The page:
Tag Archives: race

Moyers Discusses the Myth of Black Emancipation [w/video]

The enslavement of Black Americans did not end on June 19, 1865; it continued until World War II.

In his March speech on race, Barack Obama said:

[W]e do need to remind ourselves that so many of the disparities that exist in the African-American community today can be directly traced to inequalities passed on from an earlier generation that suffered under the brutal legacy of slavery and Jim Crow….

Legalized discrimination – where blacks were prevented, often through violence, from owning property, or loans were not granted to African-American business owners, or black homeowners could not access FHA mortgages, or blacks were excluded from unions, or the police force, or fire departments – meant that black families could not amass any meaningful wealth to bequeath to future generations. That history helps explain the wealth and income gap between black and white, and the concentrated pockets of poverty that persists in so many of today’s urban and rural communities.

A new book from Wall Street Journal reporter Douglas Blackmon explodes “that history” referenced by Obama and deepens modern understanding of Jim Crow and the Black Codes in Slavery By Another Name – The Re-Enslavement of Black Americans from the Civil War to World War II.

The book’s website explains:

Under laws enacted specifically to intimidate blacks, tens of thousands of African Americans were arbitrarily arrested, hit with outrageous fines, and charged for the costs of their own arrests. With no means to pay these ostensible “debts,” prisoners were sold as forced laborers to coal mines, lumber camps, brickyards, railroads, quarries and farm plantations. Thousands of other African Americans were simply seized by southern landowners and compelled into years of involuntary servitude. Government officials leased falsely imprisoned blacks to small-town entrepreneurs, provincial farmers, and dozens of corporations—including U.S. Steel Corp.—looking for cheap and abundant labor. Armies of “free” black men labored without compensation, were repeatedly bought and sold, and were forced through beatings and physical torture to do the bidding of white masters for decades after the official abolition of American slavery.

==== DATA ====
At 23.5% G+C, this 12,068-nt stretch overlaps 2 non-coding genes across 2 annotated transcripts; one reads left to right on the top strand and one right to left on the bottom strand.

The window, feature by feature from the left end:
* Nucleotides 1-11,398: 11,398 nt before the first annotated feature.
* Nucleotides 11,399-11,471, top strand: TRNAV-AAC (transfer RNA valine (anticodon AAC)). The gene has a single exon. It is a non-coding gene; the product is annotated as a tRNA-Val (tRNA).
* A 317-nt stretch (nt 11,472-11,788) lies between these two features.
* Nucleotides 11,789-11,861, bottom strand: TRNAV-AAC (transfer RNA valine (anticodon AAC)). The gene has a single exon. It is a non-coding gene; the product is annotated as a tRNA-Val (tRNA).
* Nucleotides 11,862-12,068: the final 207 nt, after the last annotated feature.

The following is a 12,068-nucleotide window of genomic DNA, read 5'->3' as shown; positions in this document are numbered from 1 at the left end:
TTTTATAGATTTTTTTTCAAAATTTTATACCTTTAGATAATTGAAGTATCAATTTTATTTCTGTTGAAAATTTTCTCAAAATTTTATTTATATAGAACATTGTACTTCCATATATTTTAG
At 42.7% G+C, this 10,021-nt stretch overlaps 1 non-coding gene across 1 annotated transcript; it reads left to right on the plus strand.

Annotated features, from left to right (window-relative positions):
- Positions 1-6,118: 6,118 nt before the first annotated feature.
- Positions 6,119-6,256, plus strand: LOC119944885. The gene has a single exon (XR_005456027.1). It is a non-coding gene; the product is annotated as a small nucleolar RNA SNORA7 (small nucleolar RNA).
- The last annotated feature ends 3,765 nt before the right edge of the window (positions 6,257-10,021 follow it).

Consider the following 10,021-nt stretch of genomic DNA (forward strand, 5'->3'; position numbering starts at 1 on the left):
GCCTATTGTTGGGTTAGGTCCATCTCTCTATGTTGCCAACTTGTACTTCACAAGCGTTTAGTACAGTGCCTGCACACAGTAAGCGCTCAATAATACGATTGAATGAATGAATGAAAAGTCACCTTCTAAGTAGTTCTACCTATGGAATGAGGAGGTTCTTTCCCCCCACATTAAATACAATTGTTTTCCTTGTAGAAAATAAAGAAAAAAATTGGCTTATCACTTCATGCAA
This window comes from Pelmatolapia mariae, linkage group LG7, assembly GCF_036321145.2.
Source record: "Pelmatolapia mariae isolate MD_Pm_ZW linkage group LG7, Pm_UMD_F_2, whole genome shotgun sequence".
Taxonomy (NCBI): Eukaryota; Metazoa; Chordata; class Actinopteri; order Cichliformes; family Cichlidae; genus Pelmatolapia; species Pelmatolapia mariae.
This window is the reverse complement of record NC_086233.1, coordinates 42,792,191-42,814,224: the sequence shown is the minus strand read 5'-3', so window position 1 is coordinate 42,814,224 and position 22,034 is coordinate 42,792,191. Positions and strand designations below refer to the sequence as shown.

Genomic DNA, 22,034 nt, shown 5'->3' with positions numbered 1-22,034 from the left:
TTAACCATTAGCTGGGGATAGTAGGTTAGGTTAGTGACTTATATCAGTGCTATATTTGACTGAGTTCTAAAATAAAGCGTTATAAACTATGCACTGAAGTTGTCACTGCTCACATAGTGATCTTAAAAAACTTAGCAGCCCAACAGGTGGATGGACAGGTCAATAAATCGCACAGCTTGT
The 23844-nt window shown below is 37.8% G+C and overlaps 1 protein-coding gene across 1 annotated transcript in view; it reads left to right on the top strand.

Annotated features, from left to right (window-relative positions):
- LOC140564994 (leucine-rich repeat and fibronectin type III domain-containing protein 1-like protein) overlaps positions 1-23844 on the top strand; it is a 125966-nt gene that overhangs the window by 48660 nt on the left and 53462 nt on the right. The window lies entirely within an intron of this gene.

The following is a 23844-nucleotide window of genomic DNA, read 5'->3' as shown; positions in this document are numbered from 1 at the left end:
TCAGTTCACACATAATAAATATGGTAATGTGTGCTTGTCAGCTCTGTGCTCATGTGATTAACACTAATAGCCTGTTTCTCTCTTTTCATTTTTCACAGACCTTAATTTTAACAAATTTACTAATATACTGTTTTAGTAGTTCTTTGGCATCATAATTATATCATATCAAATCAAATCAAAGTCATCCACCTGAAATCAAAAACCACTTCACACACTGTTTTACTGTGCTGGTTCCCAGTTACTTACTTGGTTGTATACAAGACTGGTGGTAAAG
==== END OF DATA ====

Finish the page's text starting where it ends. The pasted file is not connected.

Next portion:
The neoslavery system exploited legal loopholes and federal policies which discouraged prosecution of whites for continuing to hold black workers against their wills. As it poured millions of dollars into southern government treasuries, the new slavery also became a key instrument in the terrorization of African Americans seeking full participation in the U.S. political system.

Bill Moyers talked with Blackmon on a recent episode of Bill Moyers’ Journal (watch an excerpted clip below the flip or the whole interview at PBS where you can also read the transcript): Continue reading

“Your dreams do not have to come at the expense of my dreams…”

“…investing in the health, welfare, and education of black and brown and white children will ultimately help all of America prosper.” ~ Barack Obama

This is a call to all thinking people from any walk of life or any political orientation. Please set aside 40 or so minutes to listen to Senator Obama’s address on the subject of race in America. Or, if you prefer, carefully read the speech’s text.

Yes, there is a sentence or two about Senator Obama’s political positions, but 99% of the address is an earnest, thoughtful, sensitive and sophisticated sketch of how race sometimes divides America and the role race plays in American politics. Now, I’m not going to dare place Senator Obama in the rhetorical company of Martin Luther King, Jr and Malcolm X – that requires critical distance and the voice of scholars. I will say that Americans living today have not heard a such a candid, intellectual speech on this topic by an American of Obama’s stature in decades; in that context, today’s address may prove historic.

Obama said everything I try to say when I discuss race in America with others, but Obama does it far more eloquently, skillfully, and far more thoroughly then I. So please, realize that yes, Barack Obama is speaking for himself here and speaking in order to preserve his presidential campaign, but this man is also speaking for me and millions of others like me of all races who wish America could have a factual and enlightened discussion on how to make America great for all people. I hope after you consider the Senator’s words, you can say that he speaks for you, too, irrespective of who you want to occupy the White House come next January.

Here are two excerpts that resonated with me: Continue reading